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Hope is the Spark that Changes Lives

I have been a medical missionary doctor working in East Africa the past 33 years. Also, I’m the founder and CEO of the two St. Mary’s Mission Hospitals in Kenya, which serve over 300,000 lower-income patients annually.  It is indeed my pleasure to write this letter of recommendation regarding the American Foundation For Children With AIDS  (“AFCA”).  Over the past eight years that we’ve been receiving help from  AFCA, our respect for this organization has only increased.

The AFCA is a small organization, strongly focused upon its mission goal as stated in its name. What I find especially admirable about AFCA is that it has avoided heavy administrative structures and excess personnel in carrying out its goal of helping kids with AIDS, with a resultant extremely low administrative overhead in its operation.   Despite being a very small organization with minimal staff, the AFCA has made a huge impact in the lives of many people here in Kenya.  Any assist we ask from AFCA they go out of their way to provide.  For example, before government-run AIDS programs were in place here in Kenya, we relied heavily upon AFCA for all our antiretroviral meds. Similarly, they funded the HIV screening of pregnant women at our facilities, and the meds needed to reduce mother-to-child transmission of HIV.  Tanya Weaver, the director, went far out of her way to help source a nutrition supplement that helps AIDS patients, and repeatedly arranged internal US and overseas shipping of this product to our hospitals in Kenya. That required a considerable amount of time and organization, which Tanya Weaver volunteered. 

We of St. Mary’s Mission Hospitals have been working together with AFCA in providing medical education outreach (using volunteers from our Kenyan staff) to hospitals in several other countries in Africa. These educational seminars are organized by AFCA, and have been a tremendous success in upgrading medical personnel in the neonatal resuscitation of babies.

Similarly, AFCA has been of tremendous help to our low-income patients with HIV infection who develop resistance to first-line ARV medications. Just recently, AFCA was responsible for us getting free access to a new ARV medicine that is just coming out onto the market. This required a massive amount of communication between AFCA and the pharmaceutical company just releasing this new med.

The AFCA also assists our mission hospital by receiving and forwarding donations from our hospitals’ friends in the States on a monthly basis. This is a tremendous help, which the tiny staff of AFCA does for us out of good will.

In summary, the American Foundation For Children With AIDS has consistently demonstrated itself as an ethical, focused organization that truly lives up to its non-profit status. Although it is a small organization with minimal staff and administrative expenses, it has made, and continues to make a tremendous difference in the lives of the poor here in Kenya. This organization has my highest recommendation. It uses its donor funds extremely well in locally-relevant programs, with minimal administrative costs.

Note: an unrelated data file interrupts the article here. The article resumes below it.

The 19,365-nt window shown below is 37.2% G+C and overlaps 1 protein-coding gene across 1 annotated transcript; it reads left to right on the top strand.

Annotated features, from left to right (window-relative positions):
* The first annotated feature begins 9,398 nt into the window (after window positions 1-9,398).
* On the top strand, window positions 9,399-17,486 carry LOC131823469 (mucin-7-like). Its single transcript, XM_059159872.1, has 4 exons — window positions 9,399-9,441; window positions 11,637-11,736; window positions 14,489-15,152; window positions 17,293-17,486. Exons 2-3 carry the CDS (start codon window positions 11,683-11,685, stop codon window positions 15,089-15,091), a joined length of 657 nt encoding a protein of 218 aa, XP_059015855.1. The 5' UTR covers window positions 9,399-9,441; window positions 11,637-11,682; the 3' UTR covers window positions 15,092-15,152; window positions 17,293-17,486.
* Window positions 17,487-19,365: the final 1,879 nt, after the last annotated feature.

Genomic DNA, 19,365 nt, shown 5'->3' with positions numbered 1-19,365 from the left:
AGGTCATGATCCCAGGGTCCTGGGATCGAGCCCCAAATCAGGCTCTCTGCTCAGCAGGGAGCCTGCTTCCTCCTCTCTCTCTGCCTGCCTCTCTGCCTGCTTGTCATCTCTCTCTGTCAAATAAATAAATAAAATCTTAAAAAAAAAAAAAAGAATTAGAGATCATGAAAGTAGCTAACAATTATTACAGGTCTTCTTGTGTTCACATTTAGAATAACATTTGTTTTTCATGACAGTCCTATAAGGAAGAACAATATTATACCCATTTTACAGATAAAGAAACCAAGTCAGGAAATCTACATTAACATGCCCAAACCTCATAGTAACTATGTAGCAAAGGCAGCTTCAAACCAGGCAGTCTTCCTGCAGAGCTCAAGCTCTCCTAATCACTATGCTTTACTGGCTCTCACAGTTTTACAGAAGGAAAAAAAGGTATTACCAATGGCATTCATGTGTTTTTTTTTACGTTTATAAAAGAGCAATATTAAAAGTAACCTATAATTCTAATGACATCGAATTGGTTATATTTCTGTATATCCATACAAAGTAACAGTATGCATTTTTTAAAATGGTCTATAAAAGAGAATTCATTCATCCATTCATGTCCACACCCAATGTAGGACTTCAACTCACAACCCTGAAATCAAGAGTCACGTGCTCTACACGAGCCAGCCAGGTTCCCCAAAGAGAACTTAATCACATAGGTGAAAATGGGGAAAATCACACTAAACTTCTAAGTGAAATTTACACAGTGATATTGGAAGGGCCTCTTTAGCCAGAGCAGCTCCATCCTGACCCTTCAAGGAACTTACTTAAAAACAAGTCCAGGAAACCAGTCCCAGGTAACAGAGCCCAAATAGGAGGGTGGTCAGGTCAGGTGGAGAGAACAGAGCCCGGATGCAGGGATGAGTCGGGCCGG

Sincerely,

Rev. Dr. Bill Fryda, M.D. 

Diplomate,  American Board of Internal Medicine (Mayo Clinic)
Diplomate,  American Board of Hematology (Mayo Clinic)
Recipient, Mayo Clinic Distinguished Alumnus Award for Humanitarian Service

St. Mary’s Mission Hospital, P.O. Box 3409 – 00506, Nairobi, KENYA
e-mail: 
This email address is being protected from spambots. You need JavaScript enabled to view it.

 

The recent unfavorable portrayal of AFCA in an unfair and untrue article by the Tampa Bay Times and The Center for Investigative Reporting.

We have read the unfair and untrue article on our partner, AFCA, by the Tampa Bay Times about nonprofit organizations that don’t do what they told people they were doing and that they steal and that they don’t help anyone.  We have this to say:

Papoli Community Development Foundation came into partnership with AFCA in 2010 and from that year we have had very fruitful collaboration in saving and improving the lives of our underserved children and in particular children that are infected at birth by the deadly AIDS virus.

  1. We at Papoli have received to date 4 (four) 40 ft containers (as I write now we are stripping the 4th container) of donated medical supplies, clinic equipment, hygiene and education supplies.
  2. Our technical staffs have had training facilitated by professionals from Nairobi, Kenya, all sponsored by AFCA.
  3. The medical supplies and clinic equipment that we received have been very useful to our community members and we also shared with other health facilities in Uganda, such as Mbale Regional Referral Hospital, Tororo General Hospital and other 7 health centres in Tororo district.